A 10-person consulting firm sent a small team to South America to complete a client project. During their stay, an employee used a business debit card at a local ATM. A month after returning to the US, the firm received overdraft notices from their bank. They identified fraudulent withdrawals of $13,000, all originating from South America. There was an additional $1,000 overdraft fee.


The criminals installed an ATM skimmer device to record card account credentials. Many false debit cards were manufactured and used at ATMs in different cities across South America.

What is Skimming? Skimming occurs when criminals install devices on ATMs, point-of-sale (POS) terminals, fuel pumps, etc. to capture data or record cardholders’ PINs. Criminals use the data to create fake debit or credit cards and then steal from victims’ accounts.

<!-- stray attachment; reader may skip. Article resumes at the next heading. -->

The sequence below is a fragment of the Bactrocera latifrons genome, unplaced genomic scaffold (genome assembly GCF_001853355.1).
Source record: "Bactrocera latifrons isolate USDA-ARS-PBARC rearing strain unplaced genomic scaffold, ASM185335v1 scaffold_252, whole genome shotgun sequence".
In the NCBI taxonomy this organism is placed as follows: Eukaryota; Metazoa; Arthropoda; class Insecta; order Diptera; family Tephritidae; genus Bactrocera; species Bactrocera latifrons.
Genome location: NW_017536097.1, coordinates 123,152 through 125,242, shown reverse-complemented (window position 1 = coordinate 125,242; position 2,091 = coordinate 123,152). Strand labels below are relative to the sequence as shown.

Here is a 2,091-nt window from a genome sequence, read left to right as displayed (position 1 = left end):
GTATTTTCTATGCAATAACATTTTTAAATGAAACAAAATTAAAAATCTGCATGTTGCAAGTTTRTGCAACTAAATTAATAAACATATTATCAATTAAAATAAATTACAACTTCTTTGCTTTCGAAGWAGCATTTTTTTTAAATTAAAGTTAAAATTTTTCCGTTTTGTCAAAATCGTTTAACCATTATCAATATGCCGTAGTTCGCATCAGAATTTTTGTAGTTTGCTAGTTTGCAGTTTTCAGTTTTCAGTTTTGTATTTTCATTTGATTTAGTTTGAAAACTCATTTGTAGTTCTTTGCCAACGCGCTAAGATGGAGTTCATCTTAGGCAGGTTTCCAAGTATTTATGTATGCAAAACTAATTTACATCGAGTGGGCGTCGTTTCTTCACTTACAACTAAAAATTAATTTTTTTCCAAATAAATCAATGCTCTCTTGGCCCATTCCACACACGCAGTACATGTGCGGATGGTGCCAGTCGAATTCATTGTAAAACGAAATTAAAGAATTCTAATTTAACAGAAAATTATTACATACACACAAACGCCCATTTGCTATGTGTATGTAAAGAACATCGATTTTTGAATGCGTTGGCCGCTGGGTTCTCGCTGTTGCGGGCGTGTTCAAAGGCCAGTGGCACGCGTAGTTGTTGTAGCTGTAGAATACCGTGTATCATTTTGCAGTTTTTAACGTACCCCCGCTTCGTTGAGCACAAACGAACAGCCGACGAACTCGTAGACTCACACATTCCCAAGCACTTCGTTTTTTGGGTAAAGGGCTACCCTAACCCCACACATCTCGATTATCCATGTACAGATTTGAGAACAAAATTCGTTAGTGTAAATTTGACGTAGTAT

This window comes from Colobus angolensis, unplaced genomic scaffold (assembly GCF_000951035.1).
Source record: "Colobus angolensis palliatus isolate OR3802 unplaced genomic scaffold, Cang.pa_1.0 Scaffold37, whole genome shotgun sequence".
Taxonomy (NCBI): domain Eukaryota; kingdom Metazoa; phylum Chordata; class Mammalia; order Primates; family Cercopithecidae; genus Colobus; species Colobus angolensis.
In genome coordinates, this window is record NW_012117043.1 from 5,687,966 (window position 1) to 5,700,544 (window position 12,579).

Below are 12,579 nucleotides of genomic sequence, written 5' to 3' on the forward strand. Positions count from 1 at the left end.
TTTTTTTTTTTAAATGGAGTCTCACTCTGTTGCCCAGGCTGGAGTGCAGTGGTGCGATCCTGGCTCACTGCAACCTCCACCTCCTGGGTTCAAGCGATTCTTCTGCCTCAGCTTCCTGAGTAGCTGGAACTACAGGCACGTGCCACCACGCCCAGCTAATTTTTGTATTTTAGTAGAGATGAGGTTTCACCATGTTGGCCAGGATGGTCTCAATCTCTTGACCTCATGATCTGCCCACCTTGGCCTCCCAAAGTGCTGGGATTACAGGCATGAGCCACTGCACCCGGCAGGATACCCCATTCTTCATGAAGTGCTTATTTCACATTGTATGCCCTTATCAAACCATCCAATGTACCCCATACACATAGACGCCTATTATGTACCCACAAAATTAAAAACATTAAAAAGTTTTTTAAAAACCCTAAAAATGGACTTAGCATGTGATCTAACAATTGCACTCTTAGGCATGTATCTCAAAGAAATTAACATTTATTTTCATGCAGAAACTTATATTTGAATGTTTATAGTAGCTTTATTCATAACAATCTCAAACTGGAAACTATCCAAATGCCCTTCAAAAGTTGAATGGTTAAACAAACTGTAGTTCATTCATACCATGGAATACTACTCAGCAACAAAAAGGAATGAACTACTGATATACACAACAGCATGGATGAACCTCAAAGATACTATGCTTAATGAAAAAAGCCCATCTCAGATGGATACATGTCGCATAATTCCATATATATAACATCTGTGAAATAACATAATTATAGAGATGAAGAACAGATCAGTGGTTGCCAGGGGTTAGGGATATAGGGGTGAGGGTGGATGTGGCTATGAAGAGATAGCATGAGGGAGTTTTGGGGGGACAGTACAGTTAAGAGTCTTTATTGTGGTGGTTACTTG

Realizing they had been defrauded, the firm contacted their bank and closed the impacted account
immediately. Their attempts to pursue reimbursement from the bank were unsuccessful. The commercial
account used at the ATM for local currency had different protections from consumer accounts and the
bank was not required to reimburse them for their losses. The bank went on to deduct the $1,000 overdraft
fee from the firm owner’s personal account.
The firm severed ties with that bank. The new bank offered comprehensive fraud protection guarantees.

The firm created two business accounts:
• one for receiving funds and making small transfers
• one for small expense payments

The firm updated travel protocols, banning the use of company-provided debit cards. Employees now
prepay expenses electronically, pay cash, or use a major credit card, as necessary.